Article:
Cultural Strategy: Using Innovative Ideologies to Build Breakthrough Brands

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OUP Oxford, Oct 28, 2010 - Business & Economics - 404 pages
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Market innovation has long been dominated by the worldview of engineers and economists: build a better mousetrap and the world will take notice. But there's another important way to build new businesses: with innovative ideologies rather than innovative mousetraps. Consider Coca-Cola, Nike, Jack Daniel's, Marlboro, Starbucks, Corona, Oprah, The Body Shop: all built with innovative ideologies. Further many "better mousetraps" are much more compelling to consumers when bundled with innovative ideologies; consider BMW, Apple, and Whole Foods. Cultural Strategy provides a step-by-step guide for managers and entrepreneurs to build businesses in this simple but effective way. Holt and Cameron analyse a series of classic cases that relied on these bold, innovative strategies: Nike, Marlboro, Starbucks, Jack Daniels, vitaminwater, and Ben & Jerry's. They then demonstrate how the theory works as an actionable strategy model, drawing upon their consulting work. They show how cultural strategy takes start-up brands into the mass market (Fat Tire beer), overcomes "better mousetraps" wars in a technology driven category (ClearBlue pregnancy test), effectively challenges a seemingly insurmountable incumbent (FUSE music channel vs MTV), and develops a social innovation (The Freelancers Union). Holt and Cameron also describe the best organizational model for pursuing this approach, which they term "the cultural studio". The book demonstrates that the top consumer marketing companies are consistently poor at this type of innovation because they rely on an antithetic organization structure, what the authors term "the brand bureaucracy". To succeed at cultural innovation requires not only a very different approach to strategy, but a new way of organizing as well.

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The main idea of the book is that you should try to materials the ideologies that people demand based on the social changes, and implement them in your brand. Although the idea sounds new, the book is not very well-written.
Loads of pages are repetitive and the authors are just bragging about how their perspective is superior to the other marketing and branding methodologies. At least half of the book could be removed. The majority of the text is about what the authors want to say rather than what the reader needs to know.
I believe the idea of the book is quite unique and inspiring. What I personally didn't like the most was that the books over-tries to sell the model by completely ignoring the values of the other models.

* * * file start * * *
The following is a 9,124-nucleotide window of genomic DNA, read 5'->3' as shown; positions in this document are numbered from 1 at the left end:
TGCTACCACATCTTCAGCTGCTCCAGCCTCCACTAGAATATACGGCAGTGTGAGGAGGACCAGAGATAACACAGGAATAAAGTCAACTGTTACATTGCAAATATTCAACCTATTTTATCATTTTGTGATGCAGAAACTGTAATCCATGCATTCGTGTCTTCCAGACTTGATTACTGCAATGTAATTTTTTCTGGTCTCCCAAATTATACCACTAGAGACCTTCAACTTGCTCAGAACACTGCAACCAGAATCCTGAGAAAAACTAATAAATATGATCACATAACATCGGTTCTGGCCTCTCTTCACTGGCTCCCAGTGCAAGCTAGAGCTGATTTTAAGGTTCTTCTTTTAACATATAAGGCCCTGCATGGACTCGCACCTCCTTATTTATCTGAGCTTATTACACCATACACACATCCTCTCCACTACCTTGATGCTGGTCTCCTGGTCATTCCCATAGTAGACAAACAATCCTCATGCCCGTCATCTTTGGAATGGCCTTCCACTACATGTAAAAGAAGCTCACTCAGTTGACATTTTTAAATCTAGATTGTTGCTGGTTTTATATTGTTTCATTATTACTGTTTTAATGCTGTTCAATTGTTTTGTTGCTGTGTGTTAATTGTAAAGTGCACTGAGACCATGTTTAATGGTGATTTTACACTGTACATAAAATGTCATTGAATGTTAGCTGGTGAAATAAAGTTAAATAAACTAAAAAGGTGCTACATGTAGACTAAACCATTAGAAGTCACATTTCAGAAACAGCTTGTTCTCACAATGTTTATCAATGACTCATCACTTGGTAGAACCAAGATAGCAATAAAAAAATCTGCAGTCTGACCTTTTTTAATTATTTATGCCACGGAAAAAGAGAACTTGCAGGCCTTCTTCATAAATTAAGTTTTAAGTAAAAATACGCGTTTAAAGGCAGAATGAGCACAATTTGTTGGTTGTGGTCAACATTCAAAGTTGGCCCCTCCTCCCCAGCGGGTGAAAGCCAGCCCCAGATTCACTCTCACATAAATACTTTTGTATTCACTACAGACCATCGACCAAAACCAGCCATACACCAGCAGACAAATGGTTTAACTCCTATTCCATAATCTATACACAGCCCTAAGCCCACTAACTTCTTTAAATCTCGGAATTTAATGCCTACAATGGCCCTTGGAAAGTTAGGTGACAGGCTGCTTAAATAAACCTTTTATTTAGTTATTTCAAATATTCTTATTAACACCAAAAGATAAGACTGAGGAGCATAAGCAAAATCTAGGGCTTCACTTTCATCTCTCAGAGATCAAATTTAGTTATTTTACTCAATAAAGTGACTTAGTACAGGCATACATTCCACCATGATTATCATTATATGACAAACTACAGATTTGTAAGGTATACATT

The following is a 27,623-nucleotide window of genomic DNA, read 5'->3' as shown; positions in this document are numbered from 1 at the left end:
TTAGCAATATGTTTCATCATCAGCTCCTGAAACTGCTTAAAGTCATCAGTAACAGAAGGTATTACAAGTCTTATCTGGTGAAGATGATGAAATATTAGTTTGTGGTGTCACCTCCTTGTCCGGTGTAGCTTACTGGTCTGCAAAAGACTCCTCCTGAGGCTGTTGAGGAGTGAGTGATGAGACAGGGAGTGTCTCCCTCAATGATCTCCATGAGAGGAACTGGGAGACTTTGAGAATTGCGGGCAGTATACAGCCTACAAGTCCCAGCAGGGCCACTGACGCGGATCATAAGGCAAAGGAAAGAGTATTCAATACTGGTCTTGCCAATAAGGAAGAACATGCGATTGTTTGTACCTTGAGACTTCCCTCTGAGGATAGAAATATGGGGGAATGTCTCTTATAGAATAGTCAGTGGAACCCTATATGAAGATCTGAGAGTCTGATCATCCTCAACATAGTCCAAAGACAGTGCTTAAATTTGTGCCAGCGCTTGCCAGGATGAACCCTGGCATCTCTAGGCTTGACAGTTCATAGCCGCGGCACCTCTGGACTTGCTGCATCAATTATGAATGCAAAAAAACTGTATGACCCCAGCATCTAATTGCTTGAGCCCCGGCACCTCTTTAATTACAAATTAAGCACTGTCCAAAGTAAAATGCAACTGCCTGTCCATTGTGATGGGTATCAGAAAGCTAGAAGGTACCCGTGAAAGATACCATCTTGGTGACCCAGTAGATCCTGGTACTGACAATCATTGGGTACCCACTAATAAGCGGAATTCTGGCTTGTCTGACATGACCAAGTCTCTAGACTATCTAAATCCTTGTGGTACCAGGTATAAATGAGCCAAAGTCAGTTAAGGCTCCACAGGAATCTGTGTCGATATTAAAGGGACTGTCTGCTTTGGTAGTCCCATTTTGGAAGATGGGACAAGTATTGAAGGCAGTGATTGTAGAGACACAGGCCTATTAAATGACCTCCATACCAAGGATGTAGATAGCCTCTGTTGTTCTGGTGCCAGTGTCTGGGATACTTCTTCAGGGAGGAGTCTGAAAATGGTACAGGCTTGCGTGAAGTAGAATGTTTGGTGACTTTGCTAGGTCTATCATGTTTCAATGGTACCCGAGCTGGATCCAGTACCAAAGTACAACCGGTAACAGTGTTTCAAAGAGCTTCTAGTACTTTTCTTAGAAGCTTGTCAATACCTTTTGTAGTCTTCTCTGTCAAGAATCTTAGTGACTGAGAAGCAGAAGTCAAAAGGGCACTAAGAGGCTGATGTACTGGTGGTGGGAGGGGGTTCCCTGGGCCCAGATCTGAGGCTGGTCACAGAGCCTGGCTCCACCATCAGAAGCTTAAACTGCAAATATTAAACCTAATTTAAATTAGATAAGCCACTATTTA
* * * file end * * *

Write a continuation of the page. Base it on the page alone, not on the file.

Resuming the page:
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About the author (2010)

Douglas Holt is the L'Oreal Professor of Marketing at the University of Oxford. Previously he was Professor of Marketing at the Harvard Business School. He is a leading expert on brand strategy, having established cultural branding as a new strategy tool in his best-selling book How Brands Become Icons: The Principles of Cultural Branding. As a consultant, he has developed cultural strategies for a wide range of companies, including The Coca-Cola Company, Microsoft, Brown-Forman, BMW, PepsiCo, MasterCard, and Bacardi, along with a number of not-for-profit organizations. He is co-founder of The Cultural Strategy Group with Douglas Cameron. Prior to this, he was a principal at Amalgamated, a brand communications company. He holds degrees from Stanford, the University of Chicago, and Northwestern and has published a number of influential academic articles in consumer research. He is the editor of the Journal of Consumer Culture. Douglas Cameron is Co-Principal of The Cultural Strategy Group, a consulting firm that specializes in helping managers, entrepreneurs, and activists develop cultural strategies. He has developed brand strategies for a wide range of clients, including Unilever, Proctor and Gamble, The Coca-Cola Company, Court TV The Walt Disney Company, Fox Broadcasting Company, Svedka Vodka, and Planet Green. He formerly served as Chief Strategy Officer for Amalgamated, a non-traditional advertising agency known for developing cultural content across multiplemedia platforms. Under Mr. Cameron's leadership, the agency was profiled as an innovator by ABC News, CNN, The New York Times, Business 2.0, Fortune, and New York Magazine. He began his career at Cliff Freeman and Partners, the most lauded creative shop of its time. He entered the world of marketing without premeditation: traveling the world as a bagpiper for several years, he performed at David Ogilvy's castle in France. Ogilvy insisted he take up advertising.

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